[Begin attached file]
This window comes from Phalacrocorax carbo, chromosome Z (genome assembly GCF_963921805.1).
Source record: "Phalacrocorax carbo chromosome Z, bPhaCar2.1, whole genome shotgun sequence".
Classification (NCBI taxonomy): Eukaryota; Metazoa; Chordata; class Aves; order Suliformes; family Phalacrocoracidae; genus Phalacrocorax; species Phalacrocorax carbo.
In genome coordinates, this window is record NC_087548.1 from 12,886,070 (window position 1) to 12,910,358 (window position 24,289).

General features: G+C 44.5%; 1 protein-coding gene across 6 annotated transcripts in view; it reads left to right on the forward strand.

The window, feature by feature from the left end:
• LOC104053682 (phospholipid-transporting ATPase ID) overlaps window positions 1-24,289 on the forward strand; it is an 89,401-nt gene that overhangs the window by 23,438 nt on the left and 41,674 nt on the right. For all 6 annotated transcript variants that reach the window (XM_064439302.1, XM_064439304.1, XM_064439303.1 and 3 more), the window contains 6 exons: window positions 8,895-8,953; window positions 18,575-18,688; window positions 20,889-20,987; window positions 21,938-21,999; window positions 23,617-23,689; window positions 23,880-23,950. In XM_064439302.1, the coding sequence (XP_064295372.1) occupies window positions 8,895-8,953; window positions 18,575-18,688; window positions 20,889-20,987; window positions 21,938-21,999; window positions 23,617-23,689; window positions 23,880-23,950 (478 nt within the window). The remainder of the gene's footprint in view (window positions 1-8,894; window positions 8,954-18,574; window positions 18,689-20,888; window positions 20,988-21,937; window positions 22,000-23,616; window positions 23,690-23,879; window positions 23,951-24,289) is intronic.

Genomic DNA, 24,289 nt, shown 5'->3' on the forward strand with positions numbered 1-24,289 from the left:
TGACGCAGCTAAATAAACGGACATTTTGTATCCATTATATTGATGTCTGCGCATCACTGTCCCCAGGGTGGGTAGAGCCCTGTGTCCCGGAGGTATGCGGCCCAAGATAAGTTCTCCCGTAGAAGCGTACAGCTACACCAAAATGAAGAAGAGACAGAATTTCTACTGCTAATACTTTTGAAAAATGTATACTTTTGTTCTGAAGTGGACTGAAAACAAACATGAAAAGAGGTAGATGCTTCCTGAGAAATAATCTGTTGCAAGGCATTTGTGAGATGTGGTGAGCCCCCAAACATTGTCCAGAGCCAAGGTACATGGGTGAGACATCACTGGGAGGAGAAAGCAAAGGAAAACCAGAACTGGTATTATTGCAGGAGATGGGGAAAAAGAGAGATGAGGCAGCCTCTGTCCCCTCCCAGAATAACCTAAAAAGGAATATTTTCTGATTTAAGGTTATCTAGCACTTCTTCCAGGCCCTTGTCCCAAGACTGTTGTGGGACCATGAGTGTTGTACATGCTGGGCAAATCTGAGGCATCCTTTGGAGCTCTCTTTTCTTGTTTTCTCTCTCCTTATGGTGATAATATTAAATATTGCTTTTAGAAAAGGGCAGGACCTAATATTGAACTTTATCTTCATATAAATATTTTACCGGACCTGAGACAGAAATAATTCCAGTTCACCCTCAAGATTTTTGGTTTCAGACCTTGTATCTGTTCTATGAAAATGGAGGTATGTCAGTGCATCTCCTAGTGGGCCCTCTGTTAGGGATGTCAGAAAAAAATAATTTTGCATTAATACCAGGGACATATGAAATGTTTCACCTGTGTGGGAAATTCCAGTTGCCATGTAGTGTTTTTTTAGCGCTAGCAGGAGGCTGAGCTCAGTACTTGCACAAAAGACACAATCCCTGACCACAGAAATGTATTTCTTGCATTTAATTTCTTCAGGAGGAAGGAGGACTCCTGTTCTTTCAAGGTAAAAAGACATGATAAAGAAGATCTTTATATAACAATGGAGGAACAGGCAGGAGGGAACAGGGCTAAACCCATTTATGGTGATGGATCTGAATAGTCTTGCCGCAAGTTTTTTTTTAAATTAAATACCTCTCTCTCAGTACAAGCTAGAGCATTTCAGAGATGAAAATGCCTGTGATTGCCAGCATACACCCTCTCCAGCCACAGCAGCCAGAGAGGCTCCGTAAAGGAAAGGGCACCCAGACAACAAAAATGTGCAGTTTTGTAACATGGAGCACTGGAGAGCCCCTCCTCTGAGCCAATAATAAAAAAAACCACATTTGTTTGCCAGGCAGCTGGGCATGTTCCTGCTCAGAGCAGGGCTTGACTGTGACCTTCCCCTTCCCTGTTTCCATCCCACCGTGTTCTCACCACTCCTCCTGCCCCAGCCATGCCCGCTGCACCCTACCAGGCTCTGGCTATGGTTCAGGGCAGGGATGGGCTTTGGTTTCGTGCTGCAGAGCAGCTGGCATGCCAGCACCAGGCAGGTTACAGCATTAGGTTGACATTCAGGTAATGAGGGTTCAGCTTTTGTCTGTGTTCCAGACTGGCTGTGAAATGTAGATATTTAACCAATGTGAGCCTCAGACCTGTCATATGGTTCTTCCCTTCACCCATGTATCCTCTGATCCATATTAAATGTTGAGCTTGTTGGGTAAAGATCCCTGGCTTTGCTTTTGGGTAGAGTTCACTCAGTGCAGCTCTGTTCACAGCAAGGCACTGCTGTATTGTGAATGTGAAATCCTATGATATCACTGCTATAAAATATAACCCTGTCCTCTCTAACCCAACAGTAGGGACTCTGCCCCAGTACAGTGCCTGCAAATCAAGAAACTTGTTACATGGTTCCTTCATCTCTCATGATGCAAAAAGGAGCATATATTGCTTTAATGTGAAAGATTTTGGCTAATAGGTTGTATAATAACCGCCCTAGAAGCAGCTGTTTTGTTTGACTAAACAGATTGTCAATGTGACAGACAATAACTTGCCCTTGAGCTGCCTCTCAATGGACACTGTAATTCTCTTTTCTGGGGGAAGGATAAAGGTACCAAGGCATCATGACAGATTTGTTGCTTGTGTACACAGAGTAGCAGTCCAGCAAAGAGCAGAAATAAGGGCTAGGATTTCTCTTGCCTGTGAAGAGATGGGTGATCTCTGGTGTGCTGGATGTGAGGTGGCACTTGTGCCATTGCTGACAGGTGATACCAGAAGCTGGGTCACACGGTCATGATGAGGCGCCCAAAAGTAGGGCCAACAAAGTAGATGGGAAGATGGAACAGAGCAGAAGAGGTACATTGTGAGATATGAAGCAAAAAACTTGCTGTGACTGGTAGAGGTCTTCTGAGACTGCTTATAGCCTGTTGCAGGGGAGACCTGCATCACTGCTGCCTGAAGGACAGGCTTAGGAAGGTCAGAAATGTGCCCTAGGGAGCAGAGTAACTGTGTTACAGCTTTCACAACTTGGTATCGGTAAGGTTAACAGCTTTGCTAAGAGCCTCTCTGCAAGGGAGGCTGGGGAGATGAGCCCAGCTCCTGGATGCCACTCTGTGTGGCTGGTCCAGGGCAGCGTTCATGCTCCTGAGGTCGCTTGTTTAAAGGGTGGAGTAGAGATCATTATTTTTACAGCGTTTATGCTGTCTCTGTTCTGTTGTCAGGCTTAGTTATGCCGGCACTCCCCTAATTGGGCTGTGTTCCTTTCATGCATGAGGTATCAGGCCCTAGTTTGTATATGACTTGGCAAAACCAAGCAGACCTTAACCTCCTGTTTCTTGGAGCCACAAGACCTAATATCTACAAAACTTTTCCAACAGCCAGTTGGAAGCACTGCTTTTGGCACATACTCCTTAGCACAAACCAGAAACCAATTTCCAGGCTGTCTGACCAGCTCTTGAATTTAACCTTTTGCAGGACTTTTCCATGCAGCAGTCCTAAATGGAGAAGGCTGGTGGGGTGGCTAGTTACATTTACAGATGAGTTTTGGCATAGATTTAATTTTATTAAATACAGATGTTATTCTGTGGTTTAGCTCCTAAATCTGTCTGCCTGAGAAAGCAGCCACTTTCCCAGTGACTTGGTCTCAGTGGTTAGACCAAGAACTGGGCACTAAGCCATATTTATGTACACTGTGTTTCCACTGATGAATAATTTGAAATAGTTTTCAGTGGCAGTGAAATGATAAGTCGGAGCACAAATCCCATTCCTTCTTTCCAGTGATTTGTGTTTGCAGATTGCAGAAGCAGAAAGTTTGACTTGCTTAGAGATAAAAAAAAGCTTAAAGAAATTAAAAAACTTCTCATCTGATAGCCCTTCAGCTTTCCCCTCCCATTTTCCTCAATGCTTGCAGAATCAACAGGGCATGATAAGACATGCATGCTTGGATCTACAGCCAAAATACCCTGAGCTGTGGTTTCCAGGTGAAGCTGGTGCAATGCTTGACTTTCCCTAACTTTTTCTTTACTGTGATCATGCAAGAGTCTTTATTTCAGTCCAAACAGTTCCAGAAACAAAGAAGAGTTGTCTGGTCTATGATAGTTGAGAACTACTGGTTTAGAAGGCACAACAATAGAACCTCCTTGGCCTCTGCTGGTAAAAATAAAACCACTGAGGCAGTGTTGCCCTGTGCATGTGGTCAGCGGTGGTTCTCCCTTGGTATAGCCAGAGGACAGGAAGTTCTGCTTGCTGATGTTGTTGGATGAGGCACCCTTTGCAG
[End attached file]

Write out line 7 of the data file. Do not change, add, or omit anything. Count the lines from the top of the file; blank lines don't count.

• LOC104053682 (phospholipid-transporting ATPase ID) overlaps window positions 1-24,289 on the forward strand; it is an 89,401-nt gene that overhangs the window by 23,438 nt on the left and 41,674 nt on the right. For all 6 annotated transcript variants that reach the window (XM_064439302.1, XM_064439304.1, XM_064439303.1 and 3 more), the window contains 6 exons: window positions 8,895-8,953; window positions 18,575-18,688; window positions 20,889-20,987; window positions 21,938-21,999; window positions 23,617-23,689; window positions 23,880-23,950. In XM_064439302.1, the coding sequence (XP_064295372.1) occupies window positions 8,895-8,953; window positions 18,575-18,688; window positions 20,889-20,987; window positions 21,938-21,999; window positions 23,617-23,689; window positions 23,880-23,950 (478 nt within the window). The remainder of the gene's footprint in view (window positions 1-8,894; window positions 8,954-18,574; window positions 18,689-20,888; window positions 20,988-21,937; window positions 22,000-23,616; window positions 23,690-23,879; window positions 23,951-24,289) is intronic.